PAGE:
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How has the current wave of seasonal flu plus H1N1 affected educational instutions where you live?  

I teach at a public middle school in Virginia-- in very rural Virginia, actually.  I wasn't assuming that we would get hit very hard with swine flu cases.  I knew that we were not immune, and I figured that we would have a few cases.

I definitely underestimated the impact-- one-third of my students have been out sick for the past week and a half.

So much for pacing guides and benchmarks and...

Well-- you get the idea-- we are basically doing a lot of make-up work and re-teaching in my class and in classes all over the bulding.  

Most of the students out sick have been diagnosed with H1N1, and of course we now have teachers out with the same.  Add in the usual strep and stomach bug, and our attendance is way down.  It's not been end-of-the-world terrible, but the systems we have in place to deal with absences and make-up work sure are strained.  We also have parents calling for the schools to close to "let the germs die out," while others are sending their obviously VERY sick children to school.

So, I am curious-- how is this impacting education where you are?

What systems do you have in place in your schools and colleges to deal with this sort of thing?  

Are you currently dealing with large numbers of H1N1 cases in students and faculty?

Has your institution participated in seasonal flu and H1N1 vaccine programs? How has that been?

Originally posted to mommyof3 on Sat Oct 24, 2009 at 08:27 AM PDT.

Poll

H1H1 (Swine flu) has caused attendance/teaching issues in local schools.

20%9 votes
17%8 votes
37%17 votes
11%5 votes
13%6 votes

| 45 votes | Vote | Results

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Comment Preferences

  •  Tip Jar (18+ / 0-)

    Our country can survive war, disease, and poverty... what it cannot do without is justice.

    by mommyof3 on Sat Oct 24, 2009 at 08:27:57 AM PDT

    •  Wash your hands! :-) (7+ / 0-)

      and remind your students of the proper way to cover when coughing and sneezing... this really helps!

      Our country can survive war, disease, and poverty... what it cannot do without is justice.

      by mommyof3 on Sat Oct 24, 2009 at 08:35:51 AM PDT

      [ Parent ]

      •  I've been using Facebook to remind people (1+ / 0-)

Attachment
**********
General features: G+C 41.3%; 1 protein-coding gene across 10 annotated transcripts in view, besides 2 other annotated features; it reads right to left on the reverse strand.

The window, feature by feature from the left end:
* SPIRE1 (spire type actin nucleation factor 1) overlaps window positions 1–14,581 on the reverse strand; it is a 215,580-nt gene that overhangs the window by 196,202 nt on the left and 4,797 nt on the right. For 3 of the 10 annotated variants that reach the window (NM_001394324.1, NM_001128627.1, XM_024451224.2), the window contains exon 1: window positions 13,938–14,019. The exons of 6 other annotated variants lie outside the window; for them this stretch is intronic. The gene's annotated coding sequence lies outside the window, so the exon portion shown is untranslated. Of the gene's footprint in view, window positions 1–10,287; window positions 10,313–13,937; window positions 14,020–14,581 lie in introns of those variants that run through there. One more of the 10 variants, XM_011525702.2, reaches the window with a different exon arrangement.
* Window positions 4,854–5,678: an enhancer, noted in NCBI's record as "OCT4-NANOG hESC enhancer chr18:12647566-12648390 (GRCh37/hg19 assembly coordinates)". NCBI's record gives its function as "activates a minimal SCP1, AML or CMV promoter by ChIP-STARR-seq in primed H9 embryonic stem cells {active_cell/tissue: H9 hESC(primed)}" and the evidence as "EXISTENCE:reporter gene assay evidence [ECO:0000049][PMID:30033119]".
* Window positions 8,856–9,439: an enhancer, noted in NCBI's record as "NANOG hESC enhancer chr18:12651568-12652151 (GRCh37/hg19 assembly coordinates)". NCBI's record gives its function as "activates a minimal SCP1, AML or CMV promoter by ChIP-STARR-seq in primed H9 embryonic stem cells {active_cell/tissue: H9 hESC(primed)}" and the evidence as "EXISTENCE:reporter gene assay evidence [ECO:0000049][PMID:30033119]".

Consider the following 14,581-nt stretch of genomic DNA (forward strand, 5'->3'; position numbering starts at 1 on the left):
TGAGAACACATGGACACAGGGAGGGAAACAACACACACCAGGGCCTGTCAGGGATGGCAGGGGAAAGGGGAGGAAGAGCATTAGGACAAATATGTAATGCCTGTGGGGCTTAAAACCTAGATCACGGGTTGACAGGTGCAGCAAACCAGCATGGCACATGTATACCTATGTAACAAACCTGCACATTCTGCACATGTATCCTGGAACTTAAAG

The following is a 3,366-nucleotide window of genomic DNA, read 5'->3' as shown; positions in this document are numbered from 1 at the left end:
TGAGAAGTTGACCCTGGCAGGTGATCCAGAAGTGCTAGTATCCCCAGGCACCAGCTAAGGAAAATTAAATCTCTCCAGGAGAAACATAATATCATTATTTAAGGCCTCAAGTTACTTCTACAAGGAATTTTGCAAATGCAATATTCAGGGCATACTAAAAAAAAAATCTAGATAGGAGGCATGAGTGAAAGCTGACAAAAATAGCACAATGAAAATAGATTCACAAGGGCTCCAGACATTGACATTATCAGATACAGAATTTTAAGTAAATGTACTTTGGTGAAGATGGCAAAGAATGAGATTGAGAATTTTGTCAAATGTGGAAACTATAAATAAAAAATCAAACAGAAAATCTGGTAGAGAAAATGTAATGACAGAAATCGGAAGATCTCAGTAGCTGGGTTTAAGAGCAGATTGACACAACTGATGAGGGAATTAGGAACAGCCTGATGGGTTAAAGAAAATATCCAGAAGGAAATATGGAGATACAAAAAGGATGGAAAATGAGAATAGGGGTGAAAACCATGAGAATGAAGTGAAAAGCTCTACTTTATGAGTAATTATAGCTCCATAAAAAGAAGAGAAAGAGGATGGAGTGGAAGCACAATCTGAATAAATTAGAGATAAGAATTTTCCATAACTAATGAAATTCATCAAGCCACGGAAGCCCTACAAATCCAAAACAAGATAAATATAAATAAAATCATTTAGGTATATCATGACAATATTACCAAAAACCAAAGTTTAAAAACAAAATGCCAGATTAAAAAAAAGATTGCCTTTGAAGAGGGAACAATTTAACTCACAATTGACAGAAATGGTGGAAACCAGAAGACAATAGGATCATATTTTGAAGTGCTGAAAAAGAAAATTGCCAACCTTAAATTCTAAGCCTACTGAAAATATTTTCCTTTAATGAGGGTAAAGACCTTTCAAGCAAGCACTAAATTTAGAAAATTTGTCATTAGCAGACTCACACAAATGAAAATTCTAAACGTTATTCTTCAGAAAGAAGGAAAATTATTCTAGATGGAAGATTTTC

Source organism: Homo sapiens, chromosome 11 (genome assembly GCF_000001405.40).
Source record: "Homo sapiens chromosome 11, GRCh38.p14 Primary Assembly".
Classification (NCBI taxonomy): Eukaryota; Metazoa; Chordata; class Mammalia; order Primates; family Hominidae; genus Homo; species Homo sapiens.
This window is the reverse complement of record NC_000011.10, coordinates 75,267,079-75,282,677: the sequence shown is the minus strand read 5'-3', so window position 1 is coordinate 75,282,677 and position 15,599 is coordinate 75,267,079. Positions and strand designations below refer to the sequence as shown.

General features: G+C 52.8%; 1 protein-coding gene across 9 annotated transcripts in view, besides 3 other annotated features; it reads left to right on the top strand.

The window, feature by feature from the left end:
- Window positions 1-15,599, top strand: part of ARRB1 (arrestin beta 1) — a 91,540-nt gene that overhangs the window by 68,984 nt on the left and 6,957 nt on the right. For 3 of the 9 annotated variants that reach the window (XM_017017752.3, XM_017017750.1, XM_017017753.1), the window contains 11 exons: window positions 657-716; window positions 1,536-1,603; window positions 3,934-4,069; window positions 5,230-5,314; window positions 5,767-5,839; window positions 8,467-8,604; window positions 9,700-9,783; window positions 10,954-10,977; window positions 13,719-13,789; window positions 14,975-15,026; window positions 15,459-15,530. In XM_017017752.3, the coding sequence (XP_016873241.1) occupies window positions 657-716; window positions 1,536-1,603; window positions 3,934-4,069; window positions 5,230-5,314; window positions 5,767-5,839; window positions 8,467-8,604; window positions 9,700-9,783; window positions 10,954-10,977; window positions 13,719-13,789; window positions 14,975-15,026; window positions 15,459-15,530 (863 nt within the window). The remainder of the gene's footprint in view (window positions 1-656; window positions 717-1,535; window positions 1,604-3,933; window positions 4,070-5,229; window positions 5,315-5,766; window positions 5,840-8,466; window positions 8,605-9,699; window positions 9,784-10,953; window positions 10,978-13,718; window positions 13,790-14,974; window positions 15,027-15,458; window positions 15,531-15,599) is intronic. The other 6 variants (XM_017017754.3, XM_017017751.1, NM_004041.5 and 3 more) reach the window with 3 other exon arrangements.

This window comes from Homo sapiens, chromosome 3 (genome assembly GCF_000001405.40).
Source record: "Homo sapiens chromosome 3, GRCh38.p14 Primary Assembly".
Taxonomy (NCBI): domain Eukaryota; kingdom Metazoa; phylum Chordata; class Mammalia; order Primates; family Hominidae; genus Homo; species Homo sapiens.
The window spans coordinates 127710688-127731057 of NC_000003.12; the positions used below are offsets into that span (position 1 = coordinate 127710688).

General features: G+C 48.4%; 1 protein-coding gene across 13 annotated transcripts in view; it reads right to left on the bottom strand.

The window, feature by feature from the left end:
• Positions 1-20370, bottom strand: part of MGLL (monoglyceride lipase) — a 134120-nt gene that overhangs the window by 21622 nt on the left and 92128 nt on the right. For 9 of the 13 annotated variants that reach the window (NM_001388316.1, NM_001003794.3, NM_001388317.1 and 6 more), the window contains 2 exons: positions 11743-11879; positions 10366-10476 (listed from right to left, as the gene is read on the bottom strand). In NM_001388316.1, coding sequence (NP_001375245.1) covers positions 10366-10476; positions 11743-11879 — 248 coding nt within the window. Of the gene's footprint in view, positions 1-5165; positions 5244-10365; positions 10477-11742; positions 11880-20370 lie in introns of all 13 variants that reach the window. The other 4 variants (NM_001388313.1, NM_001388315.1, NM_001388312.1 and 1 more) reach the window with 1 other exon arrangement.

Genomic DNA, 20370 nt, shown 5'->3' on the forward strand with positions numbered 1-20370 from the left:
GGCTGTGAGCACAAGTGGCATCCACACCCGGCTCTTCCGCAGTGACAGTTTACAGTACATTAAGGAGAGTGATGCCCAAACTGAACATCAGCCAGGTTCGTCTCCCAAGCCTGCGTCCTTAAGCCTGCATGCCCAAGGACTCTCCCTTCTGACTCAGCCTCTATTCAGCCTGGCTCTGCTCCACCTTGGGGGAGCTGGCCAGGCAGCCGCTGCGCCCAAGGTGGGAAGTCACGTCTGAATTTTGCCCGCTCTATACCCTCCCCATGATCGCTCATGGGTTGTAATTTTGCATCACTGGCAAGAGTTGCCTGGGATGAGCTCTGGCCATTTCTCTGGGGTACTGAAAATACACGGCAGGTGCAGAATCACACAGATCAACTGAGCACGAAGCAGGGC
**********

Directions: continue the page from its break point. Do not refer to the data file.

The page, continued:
Recommended by:
        mommyof3

        about the need to practice good respiratory etiquette and handwashing.  I'm sure plenty of my FB friends are sick of it by now, but I'll stop when I stop seeing status updates from people who are trying to keep going to work or school with a fever.

        •  I say-- good for you! (1+ / 0-)
          Recommended by:
          mamamedusa

          Fever = stay home and rest!  That's what your body is telling you... wish more people would heed that.

          Our country can survive war, disease, and poverty... what it cannot do without is justice.

          by mommyof3 on Sat Oct 24, 2009 at 09:17:27 AM PDT

          [ Parent ]

          •  Yup! Here's the thing though: (4+ / 0-)

            A friend of mine who lives here in town posted about her illness, and I was able to give her information about how long to stay home, etc.  I asked via FB chat what she needed and was able to drop off a shopping bag of Gatorade, hand sanitizer, etc., on her doorstep so she could stay home.  She was able to make arrangements for her kids to stay with her ex's household for an extra day.  She missed a week of work, but it didn't threaten her employment status or income.

            My young-adult niece is a non-custodial single mom who supports herself by waiting tables while putting herself through a community college program.  She's distressed about being quarantined from visitation with her infant son; she's going to classes feverish because of attendance policies; her boss insisted she had to come in to work yesterday with a fever (then sent her home because she "looked like shit").

            My younger sister is a custodial single mom with a shaky social support system living in the opposite end of the state from me.  Her three-year-old developed flu symptoms this week, and she had no one who could stay with the kids while she went out to get Pedialyte, Tylenol, etc; so the sick baby went out to the grocery store with her.

        •  I've been doing that, too (2+ / 0-)
          Recommended by:
          mommyof3, mamamedusa

          I posted a link to the appropriate web page of our state health dept.

          It was helpful when one of my nieces posted the exact same link, since she has a lots of friends who are young parents like herself.

          I also sent a couple emails with information to my family members.

          I don't know if they are sick of me yet.

      •  Hand washing is good, but.... (1+ / 0-)
        Recommended by:
        mommyof3

        Maybe not much help against flu

        it has become conventional wisdom that hand-washing is the best way to protect yourself from the H1N1 strain of influenza. But while hand-washing has been shown to be a great defense against the common cold and other respiratory diseases, it might not actually be that helpful against the influenza virus, including the H1N1 strain.

        http://www.newsweek.com/...

        "The required presence of health professionals did not make interrogation methods safer, but sanitized their use" Physicians for Human Rights

        by Catte Nappe on Sat Oct 24, 2009 at 09:25:22 AM PDT

        [ Parent ]

  •  H1N1 has been reported at (8+ / 0-)

    all four elementary schools and the middle school in our district. the only school were there are no reported cases is the high school. Our schools require anyone with the flu to stay out of school for a week.

    •  Student (10+ / 0-)